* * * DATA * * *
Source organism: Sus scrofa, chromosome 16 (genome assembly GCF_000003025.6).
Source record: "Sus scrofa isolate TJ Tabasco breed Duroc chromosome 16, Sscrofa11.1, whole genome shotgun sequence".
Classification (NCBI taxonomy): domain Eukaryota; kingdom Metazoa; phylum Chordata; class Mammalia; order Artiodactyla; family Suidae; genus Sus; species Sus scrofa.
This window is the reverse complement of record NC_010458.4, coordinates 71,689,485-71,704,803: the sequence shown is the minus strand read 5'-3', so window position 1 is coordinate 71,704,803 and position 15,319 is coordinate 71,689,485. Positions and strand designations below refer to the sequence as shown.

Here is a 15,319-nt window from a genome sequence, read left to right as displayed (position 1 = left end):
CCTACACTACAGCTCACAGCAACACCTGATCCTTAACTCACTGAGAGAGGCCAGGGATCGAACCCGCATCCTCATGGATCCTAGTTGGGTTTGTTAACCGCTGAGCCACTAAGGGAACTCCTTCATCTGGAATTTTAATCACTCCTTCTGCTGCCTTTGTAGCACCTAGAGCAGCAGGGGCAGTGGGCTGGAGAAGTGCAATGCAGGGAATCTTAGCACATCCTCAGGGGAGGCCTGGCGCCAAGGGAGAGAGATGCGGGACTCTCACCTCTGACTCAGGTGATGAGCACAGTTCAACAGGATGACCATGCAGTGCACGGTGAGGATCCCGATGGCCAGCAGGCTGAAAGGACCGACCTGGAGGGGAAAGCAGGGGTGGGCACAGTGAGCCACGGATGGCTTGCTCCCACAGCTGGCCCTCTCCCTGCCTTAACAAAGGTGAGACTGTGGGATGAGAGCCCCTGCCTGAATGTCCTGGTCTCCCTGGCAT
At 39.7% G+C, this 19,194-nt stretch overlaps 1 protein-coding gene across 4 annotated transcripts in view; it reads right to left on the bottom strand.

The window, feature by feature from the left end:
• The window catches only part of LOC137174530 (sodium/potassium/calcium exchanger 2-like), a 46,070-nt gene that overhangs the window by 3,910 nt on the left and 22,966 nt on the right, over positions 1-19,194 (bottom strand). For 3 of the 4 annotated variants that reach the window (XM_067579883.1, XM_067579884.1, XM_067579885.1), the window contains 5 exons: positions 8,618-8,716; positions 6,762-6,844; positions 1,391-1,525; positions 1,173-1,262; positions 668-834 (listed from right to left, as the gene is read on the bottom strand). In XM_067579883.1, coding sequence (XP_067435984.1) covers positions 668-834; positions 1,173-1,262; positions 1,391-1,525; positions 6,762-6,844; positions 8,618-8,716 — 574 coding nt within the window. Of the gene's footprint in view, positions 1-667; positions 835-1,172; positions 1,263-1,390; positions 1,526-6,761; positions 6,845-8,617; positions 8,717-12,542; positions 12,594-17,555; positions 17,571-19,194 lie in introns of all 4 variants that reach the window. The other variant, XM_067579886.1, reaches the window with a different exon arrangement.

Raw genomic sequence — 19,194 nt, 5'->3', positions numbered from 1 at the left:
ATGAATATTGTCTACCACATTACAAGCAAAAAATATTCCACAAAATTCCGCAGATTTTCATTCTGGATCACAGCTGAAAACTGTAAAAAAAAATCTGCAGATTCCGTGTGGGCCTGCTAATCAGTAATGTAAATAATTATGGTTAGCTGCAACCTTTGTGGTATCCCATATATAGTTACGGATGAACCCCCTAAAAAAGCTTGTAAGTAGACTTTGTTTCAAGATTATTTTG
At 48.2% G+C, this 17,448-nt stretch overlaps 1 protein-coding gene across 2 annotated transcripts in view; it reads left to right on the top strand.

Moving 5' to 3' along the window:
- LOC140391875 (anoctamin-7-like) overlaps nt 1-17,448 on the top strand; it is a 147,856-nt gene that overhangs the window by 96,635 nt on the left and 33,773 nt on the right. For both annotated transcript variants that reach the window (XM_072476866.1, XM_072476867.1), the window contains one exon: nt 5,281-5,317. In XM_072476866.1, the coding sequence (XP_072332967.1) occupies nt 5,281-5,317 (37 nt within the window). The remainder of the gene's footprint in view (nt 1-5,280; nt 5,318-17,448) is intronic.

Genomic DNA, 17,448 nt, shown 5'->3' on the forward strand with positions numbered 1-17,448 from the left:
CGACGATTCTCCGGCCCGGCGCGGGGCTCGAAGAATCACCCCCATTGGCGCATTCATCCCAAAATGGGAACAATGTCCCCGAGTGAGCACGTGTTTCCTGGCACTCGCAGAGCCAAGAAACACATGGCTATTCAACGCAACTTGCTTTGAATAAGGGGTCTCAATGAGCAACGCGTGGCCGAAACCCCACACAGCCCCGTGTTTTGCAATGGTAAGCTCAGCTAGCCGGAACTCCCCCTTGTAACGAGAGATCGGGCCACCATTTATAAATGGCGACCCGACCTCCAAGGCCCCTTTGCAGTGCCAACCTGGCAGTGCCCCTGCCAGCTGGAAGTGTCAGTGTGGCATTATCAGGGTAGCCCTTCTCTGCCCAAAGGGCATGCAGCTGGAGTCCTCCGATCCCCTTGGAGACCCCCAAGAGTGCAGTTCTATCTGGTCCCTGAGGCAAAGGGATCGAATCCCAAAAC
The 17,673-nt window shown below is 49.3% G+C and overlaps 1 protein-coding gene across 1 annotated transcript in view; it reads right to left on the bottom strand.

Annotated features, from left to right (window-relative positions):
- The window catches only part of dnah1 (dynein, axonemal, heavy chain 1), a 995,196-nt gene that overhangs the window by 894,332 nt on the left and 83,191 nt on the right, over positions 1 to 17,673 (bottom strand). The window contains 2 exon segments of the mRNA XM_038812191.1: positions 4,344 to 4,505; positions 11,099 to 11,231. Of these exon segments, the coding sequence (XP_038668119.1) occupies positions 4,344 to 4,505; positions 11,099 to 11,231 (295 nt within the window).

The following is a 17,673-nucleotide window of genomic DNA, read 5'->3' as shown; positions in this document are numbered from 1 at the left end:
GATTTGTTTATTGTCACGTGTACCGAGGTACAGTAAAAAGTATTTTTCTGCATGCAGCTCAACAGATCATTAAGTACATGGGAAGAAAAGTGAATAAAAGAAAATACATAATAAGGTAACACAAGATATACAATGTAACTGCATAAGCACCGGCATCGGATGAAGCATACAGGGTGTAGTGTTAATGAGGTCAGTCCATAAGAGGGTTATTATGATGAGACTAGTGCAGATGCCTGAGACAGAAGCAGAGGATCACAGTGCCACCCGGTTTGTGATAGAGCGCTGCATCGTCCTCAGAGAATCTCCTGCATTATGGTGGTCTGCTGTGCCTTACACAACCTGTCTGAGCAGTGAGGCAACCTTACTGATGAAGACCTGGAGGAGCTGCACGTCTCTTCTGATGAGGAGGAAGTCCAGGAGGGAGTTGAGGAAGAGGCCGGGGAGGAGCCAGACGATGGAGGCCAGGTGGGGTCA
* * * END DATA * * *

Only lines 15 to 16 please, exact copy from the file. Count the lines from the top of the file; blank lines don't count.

Genomic DNA, 17,448 nt, shown 5'->3' on the forward strand with positions numbered 1-17,448 from the left:
CGACGATTCTCCGGCCCGGCGCGGGGCTCGAAGAATCACCCCCATTGGCGCATTCATCCCAAAATGGGAACAATGTCCCCGAGTGAGCACGTGTTTCCTGGCACTCGCAGAGCCAAGAAACACATGGCTATTCAACGCAACTTGCTTTGAATAAGGGGTCTCAATGAGCAACGCGTGGCCGAAACCCCACACAGCCCCGTGTTTTGCAATGGTAAGCTCAGCTAGCCGGAACTCCCCCTTGTAACGAGAGATCGGGCCACCATTTATAAATGGCGACCCGACCTCCAAGGCCCCTTTGCAGTGCCAACCTGGCAGTGCCCCTGCCAGCTGGAAGTGTCAGTGTGGCATTATCAGGGTAGCCCTTCTCTGCCCAAAGGGCATGCAGCTGGAGTCCTCCGATCCCCTTGGAGACCCCCAAGAGTGCAGTTCTATCTGGTCCCTGAGGCAAAGGGATCGAATCCCAAAAC